operations done by a function such as MAPCAR are best done by
intercepting the call to MAPCAR, using the apply hook, and substituting
a different first argument.

The writeups for APPLYHOOK and *APPLYHOOK* should be largely copied
from the writeups for EVALHOOK and *EVALHOOK*.  I have not made any
attempt to do this, but have just indicated the differences.

New variable *APPLYHOOK*:			(analogous to *EVALHOOK*)
When non-NIL, EVAL behaves in a special way.  Whenever it is about to
apply a function to the values of the function's arguments, which have
already been evaluated, instead it calls the value of *APPLYHOOK* with
two arguments: the function and its list of arguments.  Whatever values
the hook function returns are taken as the results.
The list of arguments is just like an &rest argument in its volatility.
If the hook function just calls APPLY on its first two arguments, EVAL
would behave in its normal way except a little slower.  (Of course the
preceding sentence isn't true in a lexical interpreter, where the
internal environment-taking APPLY isn't accessible to the user except
through the APPLYHOOK function, below.)

The apply hook function gets additional "env" arguments just like the
eval hook function.

EVAL binds both *EVALHOOK* and *APPLYHOOK* to NIL around calls to either of them.

EVALHOOK takes an extra argument:
*APPLYHOOK* is bound to the third argument (before the "&rest env"), a function
or NIL.

New function APPLYHOOK:				(analogous to EVALHOOK)
The arguments are function, arglist, evalhook, applyhook (&rest env).
This function is completely analogous to EVALHOOK and is to be called by
*APPLYHOOK* functions in the same way that EVALHOOK is to be called by
*EVALHOOK* functions, to "jump back into the interpreter".

Macros and special forms:
*APPLYHOOK* does not affect the invocation of a macro expansion function.

*APPLYHOOK* has no effect on the evaluation of special forms.
A12. Add a simple form of destructuring LET macro.  DLET would allow
arbitrary list or tree structures in place of the LET variables.  The
leaves would be symbols, the variables to bind.  The LET values would be
picked apart according to these patterns and the pieces assigned to the

[ I propose this with some trepidation.  I am in favor of destructuring
if it goes just this far, but every time we've brought this up someone
pops up with a proposal to destructure vectors, arrays, structures,
character objects, bignums, and the family cat, and to let destructuring
creep into all parts of the language.  Can we vote on the proposal above
and let people who want more complex destructuring do it as a
non-standard extension or wait till the seond edition? ]
A13. A modification to INTERN and FIND-SYMBOL, suggested by Moon:
Both of these functions return two values.  The first is the symbol that
was found or created.  (FIND-SYMBOL does not create a new symbol, but
returns NIL for the first value if no existing symbol was found.)  The
second argument is NIL if no existing symbol was found and takes on one
of three values if a symbol was found:
  :INHERITED (implies internal).
We can now flush FIND-EXTERNAL-SYMBOL.  If you want this, call
FIND-SYMBOL and see if the second value is :EXTERNAL.

[I am in favor of this.]
A14: Proposed by KMP that we rename MULTIPLE-VALUE to MULTIPLE-VALUE-SETQ.

[ Yes!!!  Long overdue.  We don't want users to favor this over
MULTIPLE-VALUE-BIND just because the name seems to imply that this is
the canonical MV function. ]
A15: Steele propose the following:

There has been a lot of flak about the decision that every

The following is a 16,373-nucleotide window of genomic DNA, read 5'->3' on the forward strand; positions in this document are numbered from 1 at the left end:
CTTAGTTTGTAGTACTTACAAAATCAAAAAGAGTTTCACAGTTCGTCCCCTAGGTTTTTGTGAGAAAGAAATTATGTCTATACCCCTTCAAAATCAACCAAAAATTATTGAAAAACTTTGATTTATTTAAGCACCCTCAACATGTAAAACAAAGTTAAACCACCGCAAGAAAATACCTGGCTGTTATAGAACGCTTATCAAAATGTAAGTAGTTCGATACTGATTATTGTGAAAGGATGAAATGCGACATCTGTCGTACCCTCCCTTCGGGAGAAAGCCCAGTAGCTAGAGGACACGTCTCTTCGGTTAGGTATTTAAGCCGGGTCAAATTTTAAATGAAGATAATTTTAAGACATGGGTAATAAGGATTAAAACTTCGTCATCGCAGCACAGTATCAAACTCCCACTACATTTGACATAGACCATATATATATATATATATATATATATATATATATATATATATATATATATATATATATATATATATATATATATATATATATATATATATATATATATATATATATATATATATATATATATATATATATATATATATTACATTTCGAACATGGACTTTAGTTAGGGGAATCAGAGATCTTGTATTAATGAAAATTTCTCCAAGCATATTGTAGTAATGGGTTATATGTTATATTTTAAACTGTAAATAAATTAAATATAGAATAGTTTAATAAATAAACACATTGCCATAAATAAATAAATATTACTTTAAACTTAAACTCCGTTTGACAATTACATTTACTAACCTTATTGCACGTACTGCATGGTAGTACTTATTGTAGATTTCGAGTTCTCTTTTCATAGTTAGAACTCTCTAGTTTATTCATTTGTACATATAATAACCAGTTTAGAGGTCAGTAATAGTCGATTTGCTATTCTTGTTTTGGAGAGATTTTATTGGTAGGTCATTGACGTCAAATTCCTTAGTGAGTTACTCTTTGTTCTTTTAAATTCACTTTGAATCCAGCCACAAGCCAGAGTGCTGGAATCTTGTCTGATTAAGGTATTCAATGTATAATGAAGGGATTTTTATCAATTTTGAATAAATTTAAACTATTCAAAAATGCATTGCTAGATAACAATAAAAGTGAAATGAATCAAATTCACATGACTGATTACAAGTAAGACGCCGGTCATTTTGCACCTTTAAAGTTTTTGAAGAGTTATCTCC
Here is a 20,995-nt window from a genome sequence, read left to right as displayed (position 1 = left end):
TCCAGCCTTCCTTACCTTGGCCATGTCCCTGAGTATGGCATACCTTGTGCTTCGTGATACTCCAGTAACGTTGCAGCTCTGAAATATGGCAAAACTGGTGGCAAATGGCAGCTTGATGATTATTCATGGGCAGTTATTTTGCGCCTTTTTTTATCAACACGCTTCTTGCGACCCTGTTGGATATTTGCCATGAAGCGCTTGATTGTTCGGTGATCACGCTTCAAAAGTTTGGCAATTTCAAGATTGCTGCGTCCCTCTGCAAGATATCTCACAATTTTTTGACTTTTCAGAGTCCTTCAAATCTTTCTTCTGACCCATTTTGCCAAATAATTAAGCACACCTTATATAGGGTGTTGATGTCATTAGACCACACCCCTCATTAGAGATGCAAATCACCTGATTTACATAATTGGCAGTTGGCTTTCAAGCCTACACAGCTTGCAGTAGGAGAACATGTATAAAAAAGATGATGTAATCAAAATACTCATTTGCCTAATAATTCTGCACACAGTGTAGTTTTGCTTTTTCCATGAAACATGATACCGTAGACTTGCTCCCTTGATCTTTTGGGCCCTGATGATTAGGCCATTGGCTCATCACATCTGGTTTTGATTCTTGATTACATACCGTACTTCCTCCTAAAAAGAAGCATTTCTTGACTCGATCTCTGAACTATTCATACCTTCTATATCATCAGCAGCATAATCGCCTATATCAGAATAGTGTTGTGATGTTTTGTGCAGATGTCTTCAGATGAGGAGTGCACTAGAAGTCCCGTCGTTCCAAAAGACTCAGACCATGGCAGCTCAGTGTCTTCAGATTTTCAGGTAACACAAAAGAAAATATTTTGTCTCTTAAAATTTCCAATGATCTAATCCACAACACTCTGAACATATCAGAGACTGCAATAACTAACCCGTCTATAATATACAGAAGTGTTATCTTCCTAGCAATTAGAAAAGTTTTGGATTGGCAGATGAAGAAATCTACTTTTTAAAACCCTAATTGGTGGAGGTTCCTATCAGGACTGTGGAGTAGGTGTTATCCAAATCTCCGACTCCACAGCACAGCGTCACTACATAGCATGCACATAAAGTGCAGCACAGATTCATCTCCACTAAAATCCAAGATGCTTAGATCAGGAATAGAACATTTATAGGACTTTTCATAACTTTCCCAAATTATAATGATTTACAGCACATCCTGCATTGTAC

implementation must support arrays of rank up to 63.  There are similar
problems with numbers of arguments, and Moon has raised an objection
concerning the equating of valid array dimensions with fixnums.

I propose that we recant a bit, and set no hard limits, but realize that
programs may not be portable by reason of pushing on those limits.  So
that programs may probe the environment, introduce these constants:

ARRAY-RANK-LIMIT	As before, the implementation only supports arrays
			of rank less than this constant.
ARRAY-DIMENSION-LIMIT	Limit on each array dimension.
ARRAY-TOTAL-SIZE-LIMIT	Limit on total size of an array.
CALL-ARGUMENTS-LIMIT	Limit on number of arguments in a function call.
CALL-VALUES-LIMIT	Limit on number of multiple values a call can

We may think of other implementation parameters to make available as
well.  The intent is that no hard limit is set, but that each
implementation should make these numbers as large as practicable.

[ I'm in favor. ]
A16. Guy proposes that we get rid of MACRO, which is a trap for
unsuspecting users who ought to be enjoying the benfits of DEFMACRO.
We need something for DEFMACRO to expand into.  Guy proposes a function
named SET-MACRO that takes two evaluated arguments: the symbol that is
to be defined as a macro and the expansion function.  So if we want to
define a macro named FOO and its expansion function is
(LAMBDA (CALLFORM) ...), we (or rather defmacro) would use
(SET-MACRO 'FOO #'(lambda (callform) ...))

In effect, SET-MACRO does whatr one might express as
	      (make-a-macro-object #'(LAMBDA (CALLFORM) ...)))
except that SET-MACRO hides the existence of this odd macro-object
(if indeed that is the way it is implemented internally).

[ I'm in favor. ]
A17. Per EAK's suggestion, require (integerp 4/2) to be true and also
require (integerp (complex 4 0)) to be true.  That is, rationals always
reduce to canonical form, and so do Gaussian rationals.  More specifically,
any attempt to create a rational whose value is integral will in fact
result in an integer; and any attempt to create a complex number whose
real part is rational and whose imaginary part is the integer zero will
result in a rational, namely the real part.  If either part of a complex
number is floating-point then the complex number must remain complex.
Thus all Gaussian rationals have a unique canonical representation,
while (totally or partially) floating-point numbers maintain their
data type more distinctly (which is important for numerical reasons:
in IEEE arithmetic it is very important to distinguish 1.0, 1.0+0.0i,
and 1.0-0.0i !).

[ Guy supports this.  I'm indifferent. ]